The long-awaited Ethereum Merger, successfully completed in the early hours of Thursday, was designed to drastically reduce the overall energy consumption of the blockchain network – and apparently it did just that.
According to an early report, Ethereum’s energy needs and carbon footprint have dropped even further than anticipated.
The report, commissioned from the Crypto Carbon Ratings Institute (CCRI) by analysis firm ConsenSys, states that Ethereum now uses approximately 99.99% less energy than before the merger was completed. It also suggests that the network’s carbon footprint has also dropped by just over 99.99%.
Previously, the Ethereum Foundation estimated that the merger would reduce network energy usage by approximately 99.95%, citing energy consumption estimates from the Digiconomist, a website by famed cryptocurrency critic Alex de Vries. This week, Digiconomist itself stated that the real number would likely be 99.98%.
Drastic reduction in energy expenditure
According to the CCRI report, Ethereum’s overall electricity consumption is now just 2,600 megawatt-hours a year, compared to 23 million megawatt-hours before the merger. As a result, Ethereum’s estimated annual carbon emissions have dropped from over 11 million tons to just under 870 — less than the combined total of 100 average American homes, according to the US pollution regulator.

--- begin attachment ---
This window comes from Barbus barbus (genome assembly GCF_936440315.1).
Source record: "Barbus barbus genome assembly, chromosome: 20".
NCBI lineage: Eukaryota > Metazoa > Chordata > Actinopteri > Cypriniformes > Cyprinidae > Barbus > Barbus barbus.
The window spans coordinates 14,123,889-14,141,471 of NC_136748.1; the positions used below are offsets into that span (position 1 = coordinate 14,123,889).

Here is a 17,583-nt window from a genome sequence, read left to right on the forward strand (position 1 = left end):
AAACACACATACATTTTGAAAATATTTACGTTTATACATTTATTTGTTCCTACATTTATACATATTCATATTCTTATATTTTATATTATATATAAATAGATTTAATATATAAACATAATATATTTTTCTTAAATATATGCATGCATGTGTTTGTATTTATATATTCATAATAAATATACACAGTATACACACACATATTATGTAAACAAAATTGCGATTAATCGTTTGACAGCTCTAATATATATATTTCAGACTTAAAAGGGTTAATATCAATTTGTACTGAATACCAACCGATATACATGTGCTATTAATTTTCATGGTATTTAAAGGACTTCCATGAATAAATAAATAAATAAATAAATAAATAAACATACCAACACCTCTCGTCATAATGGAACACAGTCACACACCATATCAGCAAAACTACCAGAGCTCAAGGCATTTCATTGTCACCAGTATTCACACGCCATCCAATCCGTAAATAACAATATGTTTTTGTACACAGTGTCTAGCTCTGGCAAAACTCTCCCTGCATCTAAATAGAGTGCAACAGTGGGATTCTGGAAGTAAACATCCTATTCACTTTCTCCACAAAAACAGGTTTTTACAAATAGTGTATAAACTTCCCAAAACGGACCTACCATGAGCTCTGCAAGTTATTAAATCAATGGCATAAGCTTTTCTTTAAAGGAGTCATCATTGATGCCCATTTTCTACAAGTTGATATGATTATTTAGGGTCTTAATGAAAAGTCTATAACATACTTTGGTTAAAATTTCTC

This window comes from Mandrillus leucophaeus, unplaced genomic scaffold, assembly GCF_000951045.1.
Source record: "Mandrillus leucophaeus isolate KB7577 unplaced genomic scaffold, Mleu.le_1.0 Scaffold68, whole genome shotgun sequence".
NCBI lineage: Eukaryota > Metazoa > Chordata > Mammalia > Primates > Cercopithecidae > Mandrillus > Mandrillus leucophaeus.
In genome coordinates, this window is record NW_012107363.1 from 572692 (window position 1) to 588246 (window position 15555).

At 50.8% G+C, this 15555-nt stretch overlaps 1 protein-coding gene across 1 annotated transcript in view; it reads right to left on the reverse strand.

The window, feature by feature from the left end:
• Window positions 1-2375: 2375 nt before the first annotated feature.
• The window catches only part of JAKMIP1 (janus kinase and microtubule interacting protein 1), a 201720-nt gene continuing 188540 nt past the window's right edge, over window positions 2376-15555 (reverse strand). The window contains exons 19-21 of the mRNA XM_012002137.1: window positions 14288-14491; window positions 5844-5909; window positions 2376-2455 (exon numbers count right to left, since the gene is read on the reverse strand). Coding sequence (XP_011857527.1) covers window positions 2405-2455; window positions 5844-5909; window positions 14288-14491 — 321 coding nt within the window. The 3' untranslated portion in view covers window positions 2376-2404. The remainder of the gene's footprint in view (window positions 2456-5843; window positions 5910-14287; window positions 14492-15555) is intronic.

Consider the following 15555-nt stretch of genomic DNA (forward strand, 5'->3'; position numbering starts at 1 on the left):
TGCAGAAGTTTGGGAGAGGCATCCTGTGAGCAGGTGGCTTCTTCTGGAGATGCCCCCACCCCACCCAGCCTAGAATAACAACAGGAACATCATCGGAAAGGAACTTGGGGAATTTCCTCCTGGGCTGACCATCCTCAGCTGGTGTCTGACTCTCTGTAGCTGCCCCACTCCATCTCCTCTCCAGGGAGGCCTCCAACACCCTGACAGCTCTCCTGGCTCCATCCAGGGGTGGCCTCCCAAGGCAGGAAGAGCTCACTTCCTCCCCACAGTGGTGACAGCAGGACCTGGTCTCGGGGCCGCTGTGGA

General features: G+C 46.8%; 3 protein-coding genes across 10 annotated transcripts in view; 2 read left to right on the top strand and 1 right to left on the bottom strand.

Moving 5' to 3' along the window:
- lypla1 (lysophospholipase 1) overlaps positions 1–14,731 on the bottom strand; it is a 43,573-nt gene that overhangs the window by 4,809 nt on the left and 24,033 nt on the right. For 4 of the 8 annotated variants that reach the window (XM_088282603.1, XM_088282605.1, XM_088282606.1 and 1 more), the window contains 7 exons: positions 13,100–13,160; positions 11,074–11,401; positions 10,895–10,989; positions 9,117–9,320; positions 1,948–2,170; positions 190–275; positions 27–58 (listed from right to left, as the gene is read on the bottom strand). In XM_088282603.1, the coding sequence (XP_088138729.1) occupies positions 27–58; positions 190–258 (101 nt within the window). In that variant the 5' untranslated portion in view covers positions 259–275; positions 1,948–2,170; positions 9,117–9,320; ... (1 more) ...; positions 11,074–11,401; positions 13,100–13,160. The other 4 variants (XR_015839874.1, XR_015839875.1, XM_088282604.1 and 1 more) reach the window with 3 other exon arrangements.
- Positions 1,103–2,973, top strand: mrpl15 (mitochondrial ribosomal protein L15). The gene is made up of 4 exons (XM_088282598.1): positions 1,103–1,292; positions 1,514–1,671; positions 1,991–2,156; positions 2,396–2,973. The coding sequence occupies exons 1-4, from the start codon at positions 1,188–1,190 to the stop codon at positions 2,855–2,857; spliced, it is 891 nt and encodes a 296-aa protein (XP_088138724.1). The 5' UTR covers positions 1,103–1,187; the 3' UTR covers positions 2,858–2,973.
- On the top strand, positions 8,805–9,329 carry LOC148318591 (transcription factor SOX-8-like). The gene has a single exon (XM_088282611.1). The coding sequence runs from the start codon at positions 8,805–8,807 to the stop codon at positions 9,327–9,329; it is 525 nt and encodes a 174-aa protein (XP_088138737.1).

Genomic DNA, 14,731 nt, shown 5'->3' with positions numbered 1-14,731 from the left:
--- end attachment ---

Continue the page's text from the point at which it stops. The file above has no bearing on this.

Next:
In a statement today, CCRI co-founder and CEO Uli Gallersdörfer said that Ethereum’s “green credentials” are now on par with other energy-efficient blockchain networks that use the proof-of-stake (PoS) consensus model. , like the one Ethereum has just adopted.
Meanwhile, the ConsenSys statement described the Fusion as the “biggest decarbonization in the history of technology.” But there is an important caveat.
While Ethereum has apparently eliminated the vast majority of its environmental impact, many former Ethereum miners – that is, people who ran powerful computers to secure the network and earn ETH rewards – have simply switched to mining cryptocurrencies on other networks.
Major Ethereum mining pools – which pool resources from multiple users – have said that they will instead mine on the EthereumPoW (ETHW) network, which was forked from the Ethereum mainnet prior to the merger. Whether ETHW retains long-term interest remains to be seen, but in the short term, some former Ethereum miners are hoping to cash in on this space.
Meanwhile, existing blockchain networks like Ethereum Classic (ETC), Ravencoin (RVN) and Ergo (ERG) have seen increasing hash rates after the merger, which again likely means miners have shifted their powerful platforms from one network to another.
In other words, huge amounts of energy are still being spent on mining cryptocurrencies – whether for Bitcoin, an offshoot of Ethereum, or another currency that relies on a proof-of-work model. It is simply no longer tied to Ethereum itself, which should help the network eliminate environmental concerns, which will continue to be tied to Bitcoin and other cryptocurrencies.